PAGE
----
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Latin: A Linguistic Introduction

By Renato Oniga and Norma Shifano

Applies the principles of contemporary linguistics to the study of Latin and provides clear explanations of grammatical rules alongside diagrams to illustrate complex structures.


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The Ancient Language, and the Dialect of Cornwall, with an Enlarged Glossary of Cornish Provincial Words

By Frederick W.P. Jago

Containing around 3,700 dialect words from both Cornish and English,, this glossary was published in 1882 by Frederick W. P. Jago (1817–92) in an effort to describe and preserve the dialect as it too declined and it is an invaluable record of a disappearing dialect and way of life.


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Linguistic Bibliography for the Year 2013

The Linguistic Bibliography is by far the most comprehensive bibliographic reference work in the field. This volume contains up-to-date and extensive indexes of names, languages, and subjects.


Academic Paper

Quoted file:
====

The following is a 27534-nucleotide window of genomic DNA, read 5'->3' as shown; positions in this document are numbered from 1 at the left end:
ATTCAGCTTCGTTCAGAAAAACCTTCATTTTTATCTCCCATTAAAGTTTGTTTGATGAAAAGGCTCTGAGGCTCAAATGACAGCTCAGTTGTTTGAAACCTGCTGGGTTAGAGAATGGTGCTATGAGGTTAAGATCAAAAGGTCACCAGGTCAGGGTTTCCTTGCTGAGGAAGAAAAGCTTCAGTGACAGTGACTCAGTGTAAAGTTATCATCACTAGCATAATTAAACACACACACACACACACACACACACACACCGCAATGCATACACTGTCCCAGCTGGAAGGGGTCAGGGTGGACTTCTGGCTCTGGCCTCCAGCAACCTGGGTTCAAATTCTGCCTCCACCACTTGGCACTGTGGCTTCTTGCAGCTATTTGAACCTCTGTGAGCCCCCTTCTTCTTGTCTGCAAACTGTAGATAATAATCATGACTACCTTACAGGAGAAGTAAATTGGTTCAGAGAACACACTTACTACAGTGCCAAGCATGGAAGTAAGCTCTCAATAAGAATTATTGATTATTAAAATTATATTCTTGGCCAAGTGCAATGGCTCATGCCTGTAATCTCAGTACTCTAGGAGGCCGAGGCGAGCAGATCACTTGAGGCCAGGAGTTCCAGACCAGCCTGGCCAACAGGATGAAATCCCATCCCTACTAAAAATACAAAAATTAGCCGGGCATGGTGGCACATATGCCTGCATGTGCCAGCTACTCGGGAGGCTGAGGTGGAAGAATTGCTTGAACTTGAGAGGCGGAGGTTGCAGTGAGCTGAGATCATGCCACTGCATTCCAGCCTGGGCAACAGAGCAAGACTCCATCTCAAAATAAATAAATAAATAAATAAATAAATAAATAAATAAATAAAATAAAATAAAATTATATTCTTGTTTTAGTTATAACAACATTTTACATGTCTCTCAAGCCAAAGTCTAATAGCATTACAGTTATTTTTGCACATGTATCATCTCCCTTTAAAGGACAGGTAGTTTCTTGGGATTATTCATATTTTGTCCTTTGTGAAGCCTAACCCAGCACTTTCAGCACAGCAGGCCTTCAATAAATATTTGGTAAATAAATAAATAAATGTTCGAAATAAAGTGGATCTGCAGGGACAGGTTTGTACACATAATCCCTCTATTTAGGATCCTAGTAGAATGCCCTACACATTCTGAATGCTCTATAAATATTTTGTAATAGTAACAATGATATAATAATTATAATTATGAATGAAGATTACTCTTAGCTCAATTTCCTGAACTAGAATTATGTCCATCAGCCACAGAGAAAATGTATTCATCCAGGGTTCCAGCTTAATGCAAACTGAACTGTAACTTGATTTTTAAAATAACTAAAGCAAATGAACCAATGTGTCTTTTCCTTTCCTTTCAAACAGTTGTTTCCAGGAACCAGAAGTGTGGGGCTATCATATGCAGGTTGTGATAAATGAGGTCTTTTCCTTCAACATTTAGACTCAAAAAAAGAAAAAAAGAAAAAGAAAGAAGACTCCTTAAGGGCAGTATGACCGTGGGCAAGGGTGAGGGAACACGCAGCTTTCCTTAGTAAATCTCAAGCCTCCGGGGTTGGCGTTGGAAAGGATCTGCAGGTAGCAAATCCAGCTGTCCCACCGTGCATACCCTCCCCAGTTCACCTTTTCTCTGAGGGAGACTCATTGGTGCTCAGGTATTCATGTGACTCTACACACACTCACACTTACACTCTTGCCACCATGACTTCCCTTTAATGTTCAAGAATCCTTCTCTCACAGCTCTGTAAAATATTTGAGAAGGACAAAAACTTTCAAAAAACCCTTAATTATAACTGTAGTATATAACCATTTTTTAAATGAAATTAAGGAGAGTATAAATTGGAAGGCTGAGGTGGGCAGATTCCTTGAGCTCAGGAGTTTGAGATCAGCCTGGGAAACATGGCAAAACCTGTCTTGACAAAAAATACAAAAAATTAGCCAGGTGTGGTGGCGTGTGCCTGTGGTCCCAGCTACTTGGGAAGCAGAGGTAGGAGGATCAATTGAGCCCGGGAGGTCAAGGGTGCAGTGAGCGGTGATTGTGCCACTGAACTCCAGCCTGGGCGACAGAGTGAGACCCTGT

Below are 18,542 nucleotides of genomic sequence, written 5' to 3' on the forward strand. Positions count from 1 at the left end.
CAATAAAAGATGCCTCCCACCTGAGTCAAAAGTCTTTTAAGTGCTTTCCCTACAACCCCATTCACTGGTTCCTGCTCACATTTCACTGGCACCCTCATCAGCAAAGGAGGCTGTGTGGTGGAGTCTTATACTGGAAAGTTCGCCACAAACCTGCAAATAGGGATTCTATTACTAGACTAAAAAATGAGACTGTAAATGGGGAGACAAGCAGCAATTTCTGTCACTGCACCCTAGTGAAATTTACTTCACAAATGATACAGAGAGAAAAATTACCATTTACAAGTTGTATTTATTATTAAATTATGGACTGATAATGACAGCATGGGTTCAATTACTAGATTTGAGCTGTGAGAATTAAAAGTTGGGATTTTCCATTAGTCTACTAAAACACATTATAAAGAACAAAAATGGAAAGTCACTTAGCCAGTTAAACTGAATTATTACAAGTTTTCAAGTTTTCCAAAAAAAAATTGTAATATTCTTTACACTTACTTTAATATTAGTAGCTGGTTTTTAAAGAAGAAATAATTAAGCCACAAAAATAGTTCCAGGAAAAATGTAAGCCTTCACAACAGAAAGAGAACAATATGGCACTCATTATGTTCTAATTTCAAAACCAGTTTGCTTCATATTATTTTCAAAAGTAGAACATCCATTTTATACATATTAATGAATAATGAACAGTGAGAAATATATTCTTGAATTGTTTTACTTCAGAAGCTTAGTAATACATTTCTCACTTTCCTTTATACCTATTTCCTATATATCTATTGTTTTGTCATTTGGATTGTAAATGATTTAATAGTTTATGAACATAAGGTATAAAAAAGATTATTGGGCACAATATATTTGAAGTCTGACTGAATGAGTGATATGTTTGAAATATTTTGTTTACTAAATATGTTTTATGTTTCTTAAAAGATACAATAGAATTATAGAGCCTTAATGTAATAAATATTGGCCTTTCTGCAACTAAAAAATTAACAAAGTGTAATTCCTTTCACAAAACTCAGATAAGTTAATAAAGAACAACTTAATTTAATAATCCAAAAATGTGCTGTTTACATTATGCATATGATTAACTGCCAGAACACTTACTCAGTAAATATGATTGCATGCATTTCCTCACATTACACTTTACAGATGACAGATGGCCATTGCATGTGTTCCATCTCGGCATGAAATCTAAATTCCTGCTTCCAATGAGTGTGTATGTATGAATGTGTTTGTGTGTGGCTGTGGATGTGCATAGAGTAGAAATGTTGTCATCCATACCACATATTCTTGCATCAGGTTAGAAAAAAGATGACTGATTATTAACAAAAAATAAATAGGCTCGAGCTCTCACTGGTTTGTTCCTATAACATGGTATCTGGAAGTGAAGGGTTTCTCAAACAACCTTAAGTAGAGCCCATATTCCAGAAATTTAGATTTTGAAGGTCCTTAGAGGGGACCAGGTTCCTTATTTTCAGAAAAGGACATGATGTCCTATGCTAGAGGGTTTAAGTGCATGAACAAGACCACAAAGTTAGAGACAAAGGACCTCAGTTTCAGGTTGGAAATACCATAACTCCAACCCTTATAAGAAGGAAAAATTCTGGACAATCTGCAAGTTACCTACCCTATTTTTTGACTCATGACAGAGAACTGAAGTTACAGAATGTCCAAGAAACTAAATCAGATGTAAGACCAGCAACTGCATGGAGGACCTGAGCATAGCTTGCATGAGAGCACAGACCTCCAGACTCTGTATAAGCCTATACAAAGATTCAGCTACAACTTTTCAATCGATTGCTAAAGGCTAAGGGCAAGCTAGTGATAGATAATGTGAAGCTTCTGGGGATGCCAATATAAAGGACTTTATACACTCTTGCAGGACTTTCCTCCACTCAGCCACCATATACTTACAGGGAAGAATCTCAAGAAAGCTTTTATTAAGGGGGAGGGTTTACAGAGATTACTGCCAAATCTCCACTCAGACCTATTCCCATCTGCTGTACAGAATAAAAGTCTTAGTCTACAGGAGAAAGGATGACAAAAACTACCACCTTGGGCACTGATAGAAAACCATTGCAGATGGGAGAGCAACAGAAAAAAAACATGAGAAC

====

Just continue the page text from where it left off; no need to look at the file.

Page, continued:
Title: Coordinating comprehension and production in simultaneous interpreters: Evidence from the Articulatory Suppression Effect
Author: Carolina Yudes
Institution: Universidad de Granada
Author: Pedro Macizo
Institution: Universidad de Granada
Author: Maria Teresa Bajo
Institution: Universidad de Granada
Linguistic Field: Phonology; Psycholinguistics
Abstract: This study aimed to investigate the capacity of coordinating comprehension and production processes and the role of phonological working memory in simultaneous interpreting. To this end we evaluated the Articulatory Suppression (AS) effect in three groups of participants, monolingual controls, students of interpreting and professional interpreters. Three variables were examined, the material to be studied (words, pseudo-words), the complexity of the articulations (simple, complex) and the articulatory rate (participants produced their speech at their own rate). Monolingual controls showed AS effect in all study conditions; students of interpreting showed AS effect in complex study conditions and professional interpreters showed AS effect only when they studied pseudo-words and produced complex articulations. These results suggest that coordinating comprehension and production processes in interpreters is mediated by the retrieval of lexical–semantic information and the distribution of the speech.

CUP at LINGUIST

This article appears in Bilingualism: Language and Cognition Vol. 15, Issue 2, which you can read on Cambridge's site or on LINGUIST .



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